To the loved ones friends and family of
returning Antarctic adventurers, notes to
help you rehabilitate the lost soul. This is
of a vintage circa mid 80's when I first
read something like it on base, it's not all
relevant any more as times have moved on.
the gruff and unsophisticated exterior
however lies the person you once knew,
but a much bigger and better version
of that person, gentle coaxing and understanding
can bring forth the swan from the ugly
duckling that came back.
The sudden shock of return to "reality"
can be profoundly disturbing to the returnee, he
is best seen as a newly born baby albeit hairier and
with some peculiar habits.
Some of these habits can be tolerated
as harmless, some are distinctly useful and some rather
Try to discourage
him from collecting all of the flammable
rubbish from neighbouring houses. On still windless
days, he will attempt to use it to start a large
fire in the garden. Warning will be given by the
announcement "I'm going to have a burny!"
this may occur on "gash" days (see below).
During winter months
if there is a lake, river or similar water course
nearby that freezes over, he may again go around
neighbouring houses, this time to collect metal
rubbish. This will be carefully placed in a large
pile out on the ice to "blow out when the ice
goes". Again gentle discouragement is in order.
On some mornings
he might declare brightly "No work today I'm
on gash!". If possible this should be encouraged
as he will enthusiastically wash-up, help with dishing
up food and be of great value around the house and
In extreme cases
he might be encouraged to make cakes, pastries or
sticky buns which he will come to regard as his
specialty and take great offence if anyone else
On less enthusiastic
days he can be brought back into line with a withering
admonishment of "Slack gash!"
Also to be encouraged
is the notion of "Scrub out "which will
happen once a week usually after dinner on a Friday.
The returnee will set about the cleaning of a particular
part of the house with gusto.
does have the disadvantage that it could generate
deep resentment if he perceives that other members
of the household are not pulling their weight.
He can be kept at bay for a little while by
the claim "I'm on night watch"
Public houses are
places where great care is required. It is recommended
that the returnee is not allowed near the bar area
unaccompanied for some considerable time.
As well as the fact that he will not have any
money on him at all (having neglected to bring any
out) he will probably go behind the bar and help
himself and any others present to (unpaid for) drinks.
His claims of "I filled the fridge" or "I
lobbed two bottles last week" will unfortunately
fall on deaf ears.
Do not allow him
to purchase shorts from the bar. An inevitable argument
will follow with the bartender when he complains
that not only is he still waiting for his drink,
but he has been "handed a dirty glass"
in the meantime.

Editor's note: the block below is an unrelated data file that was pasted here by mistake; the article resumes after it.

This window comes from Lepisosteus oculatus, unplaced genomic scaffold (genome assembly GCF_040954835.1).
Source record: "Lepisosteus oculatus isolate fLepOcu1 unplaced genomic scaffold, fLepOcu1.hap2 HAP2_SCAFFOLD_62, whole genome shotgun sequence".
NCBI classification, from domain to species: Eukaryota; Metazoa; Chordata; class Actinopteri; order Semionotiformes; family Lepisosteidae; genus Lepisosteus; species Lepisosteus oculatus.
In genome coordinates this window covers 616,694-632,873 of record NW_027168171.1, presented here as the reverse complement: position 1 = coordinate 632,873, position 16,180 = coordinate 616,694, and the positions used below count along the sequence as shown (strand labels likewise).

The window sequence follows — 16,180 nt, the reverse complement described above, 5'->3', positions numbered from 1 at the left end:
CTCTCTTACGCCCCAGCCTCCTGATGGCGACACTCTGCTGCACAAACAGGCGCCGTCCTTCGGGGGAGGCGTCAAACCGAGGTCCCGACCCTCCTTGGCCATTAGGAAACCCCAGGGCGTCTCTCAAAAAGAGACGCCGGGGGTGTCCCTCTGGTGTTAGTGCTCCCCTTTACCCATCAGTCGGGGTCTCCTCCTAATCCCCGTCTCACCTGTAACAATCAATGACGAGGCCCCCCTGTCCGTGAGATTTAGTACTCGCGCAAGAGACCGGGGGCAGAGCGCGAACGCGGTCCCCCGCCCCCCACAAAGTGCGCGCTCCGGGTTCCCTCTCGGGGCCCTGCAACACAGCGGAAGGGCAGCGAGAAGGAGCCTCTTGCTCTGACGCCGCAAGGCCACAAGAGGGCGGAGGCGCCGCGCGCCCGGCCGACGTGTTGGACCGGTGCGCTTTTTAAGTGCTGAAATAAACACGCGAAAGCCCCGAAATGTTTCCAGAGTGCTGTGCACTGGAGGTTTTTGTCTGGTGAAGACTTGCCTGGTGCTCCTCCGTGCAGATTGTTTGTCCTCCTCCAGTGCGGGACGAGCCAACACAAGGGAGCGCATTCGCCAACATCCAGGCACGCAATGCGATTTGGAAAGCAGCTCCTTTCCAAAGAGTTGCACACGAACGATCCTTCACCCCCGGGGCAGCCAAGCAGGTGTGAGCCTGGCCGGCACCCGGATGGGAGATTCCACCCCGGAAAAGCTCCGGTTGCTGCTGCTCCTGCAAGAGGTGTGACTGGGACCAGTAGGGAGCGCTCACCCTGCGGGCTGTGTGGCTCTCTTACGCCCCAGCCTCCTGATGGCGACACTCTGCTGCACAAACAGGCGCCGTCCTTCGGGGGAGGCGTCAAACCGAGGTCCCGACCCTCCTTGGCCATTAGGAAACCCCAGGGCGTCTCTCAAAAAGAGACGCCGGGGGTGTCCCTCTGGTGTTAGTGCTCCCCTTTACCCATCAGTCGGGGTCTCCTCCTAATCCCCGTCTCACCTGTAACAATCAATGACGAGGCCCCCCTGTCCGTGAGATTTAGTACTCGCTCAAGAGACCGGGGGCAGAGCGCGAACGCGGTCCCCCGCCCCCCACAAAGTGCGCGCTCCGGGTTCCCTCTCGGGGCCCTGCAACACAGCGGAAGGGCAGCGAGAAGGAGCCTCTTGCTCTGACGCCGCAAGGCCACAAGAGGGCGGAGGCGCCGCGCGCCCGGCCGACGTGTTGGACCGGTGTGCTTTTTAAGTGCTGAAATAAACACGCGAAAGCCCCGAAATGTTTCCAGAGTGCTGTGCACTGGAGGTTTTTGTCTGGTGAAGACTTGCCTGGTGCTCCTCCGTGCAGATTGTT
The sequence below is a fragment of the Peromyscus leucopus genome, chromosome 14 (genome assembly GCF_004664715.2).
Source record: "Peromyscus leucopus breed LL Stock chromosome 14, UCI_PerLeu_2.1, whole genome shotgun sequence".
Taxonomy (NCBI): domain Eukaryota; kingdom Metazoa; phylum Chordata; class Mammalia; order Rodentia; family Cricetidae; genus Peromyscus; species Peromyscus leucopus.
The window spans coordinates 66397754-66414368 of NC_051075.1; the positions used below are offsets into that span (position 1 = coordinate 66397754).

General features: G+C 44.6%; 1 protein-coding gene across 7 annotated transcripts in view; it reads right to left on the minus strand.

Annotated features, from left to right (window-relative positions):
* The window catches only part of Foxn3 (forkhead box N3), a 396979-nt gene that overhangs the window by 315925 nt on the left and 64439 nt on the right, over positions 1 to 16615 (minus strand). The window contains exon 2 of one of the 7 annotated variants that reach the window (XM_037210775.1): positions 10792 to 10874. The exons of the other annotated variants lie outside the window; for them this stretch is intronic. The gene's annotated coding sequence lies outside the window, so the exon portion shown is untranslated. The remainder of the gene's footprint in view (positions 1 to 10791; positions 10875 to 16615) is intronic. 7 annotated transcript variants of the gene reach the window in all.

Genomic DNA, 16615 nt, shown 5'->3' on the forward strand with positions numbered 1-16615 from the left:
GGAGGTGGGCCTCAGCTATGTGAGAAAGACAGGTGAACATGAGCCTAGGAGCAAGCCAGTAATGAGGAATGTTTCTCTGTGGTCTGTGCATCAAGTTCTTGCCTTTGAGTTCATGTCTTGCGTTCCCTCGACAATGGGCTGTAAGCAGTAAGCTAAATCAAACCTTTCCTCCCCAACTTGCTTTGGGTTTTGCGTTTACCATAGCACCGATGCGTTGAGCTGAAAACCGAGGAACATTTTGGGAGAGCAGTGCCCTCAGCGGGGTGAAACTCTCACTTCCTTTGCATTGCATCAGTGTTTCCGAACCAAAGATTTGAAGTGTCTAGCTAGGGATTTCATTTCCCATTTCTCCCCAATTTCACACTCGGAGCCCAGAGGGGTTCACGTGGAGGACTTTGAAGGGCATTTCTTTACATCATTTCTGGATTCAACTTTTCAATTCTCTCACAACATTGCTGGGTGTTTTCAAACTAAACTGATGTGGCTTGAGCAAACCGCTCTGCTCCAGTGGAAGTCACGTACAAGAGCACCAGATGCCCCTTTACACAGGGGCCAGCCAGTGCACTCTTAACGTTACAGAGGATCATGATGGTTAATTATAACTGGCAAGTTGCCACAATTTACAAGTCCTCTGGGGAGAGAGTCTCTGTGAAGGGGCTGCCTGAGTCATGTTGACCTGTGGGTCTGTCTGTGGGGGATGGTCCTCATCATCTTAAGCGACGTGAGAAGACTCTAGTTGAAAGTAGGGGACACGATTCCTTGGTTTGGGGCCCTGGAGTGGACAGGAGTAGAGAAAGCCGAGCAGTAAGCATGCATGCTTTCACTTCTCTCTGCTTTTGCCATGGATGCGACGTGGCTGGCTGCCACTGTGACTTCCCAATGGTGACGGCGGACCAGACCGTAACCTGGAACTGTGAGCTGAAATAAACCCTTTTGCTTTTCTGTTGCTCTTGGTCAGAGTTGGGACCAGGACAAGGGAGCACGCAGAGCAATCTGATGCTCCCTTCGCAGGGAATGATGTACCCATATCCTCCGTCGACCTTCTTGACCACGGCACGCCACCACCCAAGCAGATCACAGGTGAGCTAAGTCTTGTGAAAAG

If the returnee
appears unusually tired during the day, enquire
as to whether he is "on night watch".
He will rejoice at the idea that it is unnecessary
but probably be concerned for some months that no-one
else appears to be doing it.
Tell him that "it's
the BC's job" and he doesn't need to
Moods may depend
on the weather to an unprecedented extent. Forget
SAD (Seasonal Affective Disorder), this is more
like DAD - Daily Affective Disorder.
sunny days (especially if very cold) your man may
be bizarrely happy, almost skipping around saying
things like "I'm going out to get the grips
in, it's dingle!".
On other days
when he may complain that "it's manky"
and begin acting like the world is going to end
or indeed has ended.
On very windy days,
panic may set in and he may been seen outside the
house lashing down the family car, garden shed and
any other potentially moveable objects.
Babies at a certain
age seem not to acknowledge that anything exists
unless it has been given a bit of a chew or sucked
for a while.
Likewise the Antarctic returnee
will feel the need to photograph every event of
even the slightest significance to acknowledge that
it is worthy of attention.
The object / event
will be recoded as it is or with some-one else in
the shot (he may helpfully offer to take a photograph
of any others present with their camera) and of
course with your man himself in the midst of the
action (someone else will have to take this shot).
If no-one else present has a camera, he will
undoubtedly announce that "you can all have
copies of my grips" but will secretly be very
pleased that he alone will have the event recorded.
The response to
attractive young women may be rather alarming as
the returnee will have a tendency to stare. The
young lady in question, if it is not possible to
warn her in advance, is best removed.
the head and looking down is all that should be
offered as an explanation to the condition lest
she become interested and he decides to go for some
It may also be
worthwhile telling him that not all of those films
he saw on base were doccies.